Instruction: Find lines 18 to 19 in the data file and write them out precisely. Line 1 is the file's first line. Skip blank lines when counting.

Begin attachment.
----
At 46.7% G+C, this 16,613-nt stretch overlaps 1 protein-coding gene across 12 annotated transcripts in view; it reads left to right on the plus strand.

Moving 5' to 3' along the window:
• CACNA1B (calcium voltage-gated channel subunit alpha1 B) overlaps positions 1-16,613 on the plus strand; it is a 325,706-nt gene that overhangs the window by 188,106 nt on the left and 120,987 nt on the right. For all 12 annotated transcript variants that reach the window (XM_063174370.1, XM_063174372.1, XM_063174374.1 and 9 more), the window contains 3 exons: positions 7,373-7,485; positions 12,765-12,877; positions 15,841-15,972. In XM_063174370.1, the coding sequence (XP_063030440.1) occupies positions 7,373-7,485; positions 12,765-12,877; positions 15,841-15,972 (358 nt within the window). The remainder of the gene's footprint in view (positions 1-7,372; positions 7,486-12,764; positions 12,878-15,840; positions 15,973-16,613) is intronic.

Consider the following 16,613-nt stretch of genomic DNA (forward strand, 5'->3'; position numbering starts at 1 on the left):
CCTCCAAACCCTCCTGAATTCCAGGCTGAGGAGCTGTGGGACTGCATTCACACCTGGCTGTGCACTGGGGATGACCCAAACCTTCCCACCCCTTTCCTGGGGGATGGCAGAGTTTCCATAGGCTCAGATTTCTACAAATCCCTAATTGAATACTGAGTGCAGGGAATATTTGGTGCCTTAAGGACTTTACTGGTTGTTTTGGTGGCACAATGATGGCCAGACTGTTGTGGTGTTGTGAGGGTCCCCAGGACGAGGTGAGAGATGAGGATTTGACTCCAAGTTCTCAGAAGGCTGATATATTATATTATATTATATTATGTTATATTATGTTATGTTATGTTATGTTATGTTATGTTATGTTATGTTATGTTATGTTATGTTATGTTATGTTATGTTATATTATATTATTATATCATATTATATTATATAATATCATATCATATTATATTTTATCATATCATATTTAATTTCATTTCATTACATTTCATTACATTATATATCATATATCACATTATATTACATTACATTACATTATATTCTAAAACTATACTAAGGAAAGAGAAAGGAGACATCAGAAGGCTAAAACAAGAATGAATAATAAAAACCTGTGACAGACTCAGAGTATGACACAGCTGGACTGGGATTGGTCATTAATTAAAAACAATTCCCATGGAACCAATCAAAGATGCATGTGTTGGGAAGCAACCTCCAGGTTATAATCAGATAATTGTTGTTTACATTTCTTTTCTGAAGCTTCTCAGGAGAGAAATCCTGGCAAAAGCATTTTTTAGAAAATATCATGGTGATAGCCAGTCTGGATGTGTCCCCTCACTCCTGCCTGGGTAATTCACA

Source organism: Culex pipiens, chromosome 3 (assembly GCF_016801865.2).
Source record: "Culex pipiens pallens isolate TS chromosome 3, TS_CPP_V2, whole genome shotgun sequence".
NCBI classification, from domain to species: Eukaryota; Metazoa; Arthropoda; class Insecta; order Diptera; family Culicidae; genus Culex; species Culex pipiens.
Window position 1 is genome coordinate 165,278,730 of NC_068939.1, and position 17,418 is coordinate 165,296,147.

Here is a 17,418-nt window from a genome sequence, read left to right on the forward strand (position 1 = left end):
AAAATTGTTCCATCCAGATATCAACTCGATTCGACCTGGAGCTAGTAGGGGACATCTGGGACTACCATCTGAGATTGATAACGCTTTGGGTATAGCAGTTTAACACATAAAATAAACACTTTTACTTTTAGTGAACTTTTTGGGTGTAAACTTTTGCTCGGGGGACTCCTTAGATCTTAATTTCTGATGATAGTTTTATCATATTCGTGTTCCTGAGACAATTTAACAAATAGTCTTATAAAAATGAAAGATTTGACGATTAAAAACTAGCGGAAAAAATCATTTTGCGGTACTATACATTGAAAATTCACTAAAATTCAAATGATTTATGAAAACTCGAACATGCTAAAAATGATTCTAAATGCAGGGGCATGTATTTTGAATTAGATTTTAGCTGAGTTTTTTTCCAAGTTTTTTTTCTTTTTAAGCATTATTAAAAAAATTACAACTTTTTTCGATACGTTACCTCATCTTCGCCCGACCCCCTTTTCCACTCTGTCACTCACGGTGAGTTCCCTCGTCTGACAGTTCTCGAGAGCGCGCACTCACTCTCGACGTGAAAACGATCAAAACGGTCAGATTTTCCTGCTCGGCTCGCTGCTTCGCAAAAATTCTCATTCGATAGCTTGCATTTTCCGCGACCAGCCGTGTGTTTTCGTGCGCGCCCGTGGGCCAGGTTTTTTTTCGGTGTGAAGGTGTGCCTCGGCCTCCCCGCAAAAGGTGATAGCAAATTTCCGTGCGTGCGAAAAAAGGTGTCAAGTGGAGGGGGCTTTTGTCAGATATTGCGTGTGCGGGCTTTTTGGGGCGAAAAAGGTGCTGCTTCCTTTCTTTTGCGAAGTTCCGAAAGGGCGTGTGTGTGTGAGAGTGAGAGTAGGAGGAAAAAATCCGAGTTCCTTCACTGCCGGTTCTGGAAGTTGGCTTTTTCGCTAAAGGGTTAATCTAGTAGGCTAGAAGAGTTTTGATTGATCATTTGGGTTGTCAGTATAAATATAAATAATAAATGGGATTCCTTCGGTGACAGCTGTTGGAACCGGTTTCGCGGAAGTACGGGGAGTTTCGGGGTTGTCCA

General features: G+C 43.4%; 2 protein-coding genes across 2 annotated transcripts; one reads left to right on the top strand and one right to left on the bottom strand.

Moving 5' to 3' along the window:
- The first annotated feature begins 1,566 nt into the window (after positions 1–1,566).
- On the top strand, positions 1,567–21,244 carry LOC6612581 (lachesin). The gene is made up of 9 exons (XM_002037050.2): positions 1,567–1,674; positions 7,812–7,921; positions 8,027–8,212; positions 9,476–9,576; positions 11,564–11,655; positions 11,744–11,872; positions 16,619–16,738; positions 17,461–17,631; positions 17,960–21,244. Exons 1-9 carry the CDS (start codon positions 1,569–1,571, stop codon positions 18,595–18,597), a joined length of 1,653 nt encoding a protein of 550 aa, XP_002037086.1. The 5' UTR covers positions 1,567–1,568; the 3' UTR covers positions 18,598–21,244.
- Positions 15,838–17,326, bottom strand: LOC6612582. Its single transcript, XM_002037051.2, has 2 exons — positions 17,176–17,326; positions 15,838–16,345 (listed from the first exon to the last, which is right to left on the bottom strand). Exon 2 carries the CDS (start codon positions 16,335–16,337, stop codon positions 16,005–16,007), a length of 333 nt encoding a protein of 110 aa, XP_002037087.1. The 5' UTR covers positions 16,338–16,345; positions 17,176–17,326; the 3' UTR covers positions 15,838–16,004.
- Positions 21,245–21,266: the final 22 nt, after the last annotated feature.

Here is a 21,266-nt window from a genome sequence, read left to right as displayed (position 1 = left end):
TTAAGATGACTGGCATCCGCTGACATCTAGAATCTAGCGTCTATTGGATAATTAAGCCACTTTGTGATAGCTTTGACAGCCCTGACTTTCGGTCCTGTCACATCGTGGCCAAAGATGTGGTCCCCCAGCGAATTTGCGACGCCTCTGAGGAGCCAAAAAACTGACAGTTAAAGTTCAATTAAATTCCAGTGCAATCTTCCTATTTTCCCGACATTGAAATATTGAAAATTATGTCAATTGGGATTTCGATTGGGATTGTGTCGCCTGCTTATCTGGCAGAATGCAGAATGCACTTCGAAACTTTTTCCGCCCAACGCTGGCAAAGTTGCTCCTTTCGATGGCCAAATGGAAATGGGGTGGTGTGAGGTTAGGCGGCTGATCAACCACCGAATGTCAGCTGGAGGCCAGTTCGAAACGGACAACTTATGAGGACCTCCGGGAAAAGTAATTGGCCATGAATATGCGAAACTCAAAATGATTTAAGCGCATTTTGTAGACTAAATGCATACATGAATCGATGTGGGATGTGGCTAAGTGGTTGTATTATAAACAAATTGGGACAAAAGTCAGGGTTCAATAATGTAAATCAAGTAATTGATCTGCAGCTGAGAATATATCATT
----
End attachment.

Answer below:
Here is a 21,266-nt window from a genome sequence, read left to right as displayed (position 1 = left end):
TTAAGATGACTGGCATCCGCTGACATCTAGAATCTAGCGTCTATTGGATAATTAAGCCACTTTGTGATAGCTTTGACAGCCCTGACTTTCGGTCCTGTCACATCGTGGCCAAAGATGTGGTCCCCCAGCGAATTTGCGACGCCTCTGAGGAGCCAAAAAACTGACAGTTAAAGTTCAATTAAATTCCAGTGCAATCTTCCTATTTTCCCGACATTGAAATATTGAAAATTATGTCAATTGGGATTTCGATTGGGATTGTGTCGCCTGCTTATCTGGCAGAATGCAGAATGCACTTCGAAACTTTTTCCGCCCAACGCTGGCAAAGTTGCTCCTTTCGATGGCCAAATGGAAATGGGGTGGTGTGAGGTTAGGCGGCTGATCAACCACCGAATGTCAGCTGGAGGCCAGTTCGAAACGGACAACTTATGAGGACCTCCGGGAAAAGTAATTGGCCATGAATATGCGAAACTCAAAATGATTTAAGCGCATTTTGTAGACTAAATGCATACATGAATCGATGTGGGATGTGGCTAAGTGGTTGTATTATAAACAAATTGGGACAAAAGTCAGGGTTCAATAATGTAAATCAAGTAATTGATCTGCAGCTGAGAATATATCATT